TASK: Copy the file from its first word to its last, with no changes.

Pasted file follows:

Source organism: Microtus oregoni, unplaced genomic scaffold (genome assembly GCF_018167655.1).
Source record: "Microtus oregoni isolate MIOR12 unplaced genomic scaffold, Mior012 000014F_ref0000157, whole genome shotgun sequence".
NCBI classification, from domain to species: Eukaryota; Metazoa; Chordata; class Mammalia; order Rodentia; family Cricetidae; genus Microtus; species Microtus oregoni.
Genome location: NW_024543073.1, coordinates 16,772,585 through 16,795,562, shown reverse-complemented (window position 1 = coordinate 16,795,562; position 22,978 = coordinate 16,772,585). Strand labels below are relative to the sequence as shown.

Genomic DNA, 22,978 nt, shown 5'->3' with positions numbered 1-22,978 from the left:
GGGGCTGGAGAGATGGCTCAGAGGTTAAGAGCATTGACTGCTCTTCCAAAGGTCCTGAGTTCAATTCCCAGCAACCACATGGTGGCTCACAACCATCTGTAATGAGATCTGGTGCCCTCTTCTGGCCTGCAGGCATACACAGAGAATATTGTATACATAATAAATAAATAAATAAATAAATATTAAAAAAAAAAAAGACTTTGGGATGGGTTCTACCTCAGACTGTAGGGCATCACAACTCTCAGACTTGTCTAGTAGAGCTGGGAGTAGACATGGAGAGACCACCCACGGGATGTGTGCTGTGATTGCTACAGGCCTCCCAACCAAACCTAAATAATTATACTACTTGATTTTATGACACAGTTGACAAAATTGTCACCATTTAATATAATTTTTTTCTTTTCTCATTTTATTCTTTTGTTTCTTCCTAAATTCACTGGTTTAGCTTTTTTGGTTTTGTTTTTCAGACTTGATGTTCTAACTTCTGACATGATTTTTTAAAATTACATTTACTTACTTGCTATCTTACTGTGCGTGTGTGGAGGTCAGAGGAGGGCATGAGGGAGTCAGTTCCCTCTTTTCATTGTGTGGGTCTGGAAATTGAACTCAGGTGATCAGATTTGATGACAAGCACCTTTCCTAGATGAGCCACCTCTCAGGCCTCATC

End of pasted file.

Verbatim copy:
Source organism: Microtus oregoni, unplaced genomic scaffold (genome assembly GCF_018167655.1).
Source record: "Microtus oregoni isolate MIOR12 unplaced genomic scaffold, Mior012 000014F_ref0000157, whole genome shotgun sequence".
NCBI classification, from domain to species: Eukaryota; Metazoa; Chordata; class Mammalia; order Rodentia; family Cricetidae; genus Microtus; species Microtus oregoni.
Genome location: NW_024543073.1, coordinates 16,772,585 through 16,795,562, shown reverse-complemented (window position 1 = coordinate 16,795,562; position 22,978 = coordinate 16,772,585). Strand labels below are relative to the sequence as shown.

Genomic DNA, 22,978 nt, shown 5'->3' with positions numbered 1-22,978 from the left:
GGGGCTGGAGAGATGGCTCAGAGGTTAAGAGCATTGACTGCTCTTCCAAAGGTCCTGAGTTCAATTCCCAGCAACCACATGGTGGCTCACAACCATCTGTAATGAGATCTGGTGCCCTCTTCTGGCCTGCAGGCATACACAGAGAATATTGTATACATAATAAATAAATAAATAAATAAATATTAAAAAAAAAAAAGACTTTGGGATGGGTTCTACCTCAGACTGTAGGGCATCACAACTCTCAGACTTGTCTAGTAGAGCTGGGAGTAGACATGGAGAGACCACCCACGGGATGTGTGCTGTGATTGCTACAGGCCTCCCAACCAAACCTAAATAATTATACTACTTGATTTTATGACACAGTTGACAAAATTGTCACCATTTAATATAATTTTTTTCTTTTCTCATTTTATTCTTTTGTTTCTTCCTAAATTCACTGGTTTAGCTTTTTTGGTTTTGTTTTTCAGACTTGATGTTCTAACTTCTGACATGATTTTTTAAAATTACATTTACTTACTTGCTATCTTACTGTGCGTGTGTGGAGGTCAGAGGAGGGCATGAGGGAGTCAGTTCCCTCTTTTCATTGTGTGGGTCTGGAAATTGAACTCAGGTGATCAGATTTGATGACAAGCACCTTTCCTAGATGAGCCACCTCTCAGGCCTCATC